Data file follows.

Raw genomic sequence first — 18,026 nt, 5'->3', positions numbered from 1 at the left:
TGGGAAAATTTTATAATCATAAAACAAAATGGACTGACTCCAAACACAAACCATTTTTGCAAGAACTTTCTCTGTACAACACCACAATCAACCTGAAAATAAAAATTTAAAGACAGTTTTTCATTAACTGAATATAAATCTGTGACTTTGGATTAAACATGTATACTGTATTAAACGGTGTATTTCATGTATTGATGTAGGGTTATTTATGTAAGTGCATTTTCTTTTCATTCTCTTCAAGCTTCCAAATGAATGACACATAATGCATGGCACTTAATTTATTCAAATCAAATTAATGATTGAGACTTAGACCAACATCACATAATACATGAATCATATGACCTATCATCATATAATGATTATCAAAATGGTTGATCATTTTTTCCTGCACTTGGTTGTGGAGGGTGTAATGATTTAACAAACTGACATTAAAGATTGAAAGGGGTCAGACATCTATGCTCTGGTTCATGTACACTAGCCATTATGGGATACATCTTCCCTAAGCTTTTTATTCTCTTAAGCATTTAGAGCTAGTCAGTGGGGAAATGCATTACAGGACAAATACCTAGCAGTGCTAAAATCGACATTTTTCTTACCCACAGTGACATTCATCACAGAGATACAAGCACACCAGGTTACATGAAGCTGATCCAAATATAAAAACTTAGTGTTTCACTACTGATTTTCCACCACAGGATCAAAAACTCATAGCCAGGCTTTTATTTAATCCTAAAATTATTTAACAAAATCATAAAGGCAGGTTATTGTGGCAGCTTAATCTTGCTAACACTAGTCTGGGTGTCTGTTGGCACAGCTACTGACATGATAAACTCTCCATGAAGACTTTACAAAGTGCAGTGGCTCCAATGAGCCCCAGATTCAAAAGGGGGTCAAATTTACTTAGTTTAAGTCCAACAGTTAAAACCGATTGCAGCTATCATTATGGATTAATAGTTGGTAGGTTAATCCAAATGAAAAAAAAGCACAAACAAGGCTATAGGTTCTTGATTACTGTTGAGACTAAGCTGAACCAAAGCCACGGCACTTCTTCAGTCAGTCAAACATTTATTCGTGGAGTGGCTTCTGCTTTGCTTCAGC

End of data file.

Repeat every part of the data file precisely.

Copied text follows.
Raw genomic sequence first — 18,026 nt, 5'->3', positions numbered from 1 at the left:
TGGGAAAATTTTATAATCATAAAACAAAATGGACTGACTCCAAACACAAACCATTTTTGCAAGAACTTTCTCTGTACAACACCACAATCAACCTGAAAATAAAAATTTAAAGACAGTTTTTCATTAACTGAATATAAATCTGTGACTTTGGATTAAACATGTATACTGTATTAAACGGTGTATTTCATGTATTGATGTAGGGTTATTTATGTAAGTGCATTTTCTTTTCATTCTCTTCAAGCTTCCAAATGAATGACACATAATGCATGGCACTTAATTTATTCAAATCAAATTAATGATTGAGACTTAGACCAACATCACATAATACATGAATCATATGACCTATCATCATATAATGATTATCAAAATGGTTGATCATTTTTTCCTGCACTTGGTTGTGGAGGGTGTAATGATTTAACAAACTGACATTAAAGATTGAAAGGGGTCAGACATCTATGCTCTGGTTCATGTACACTAGCCATTATGGGATACATCTTCCCTAAGCTTTTTATTCTCTTAAGCATTTAGAGCTAGTCAGTGGGGAAATGCATTACAGGACAAATACCTAGCAGTGCTAAAATCGACATTTTTCTTACCCACAGTGACATTCATCACAGAGATACAAGCACACCAGGTTACATGAAGCTGATCCAAATATAAAAACTTAGTGTTTCACTACTGATTTTCCACCACAGGATCAAAAACTCATAGCCAGGCTTTTATTTAATCCTAAAATTATTTAACAAAATCATAAAGGCAGGTTATTGTGGCAGCTTAATCTTGCTAACACTAGTCTGGGTGTCTGTTGGCACAGCTACTGACATGATAAACTCTCCATGAAGACTTTACAAAGTGCAGTGGCTCCAATGAGCCCCAGATTCAAAAGGGGGTCAAATTTACTTAGTTTAAGTCCAACAGTTAAAACCGATTGCAGCTATCATTATGGATTAATAGTTGGTAGGTTAATCCAAATGAAAAAAAAGCACAAACAAGGCTATAGGTTCTTGATTACTGTTGAGACTAAGCTGAACCAAAGCCACGGCACTTCTTCAGTCAGTCAAACATTTATTCGTGGAGTGGCTTCTGCTTTGCTTCAGC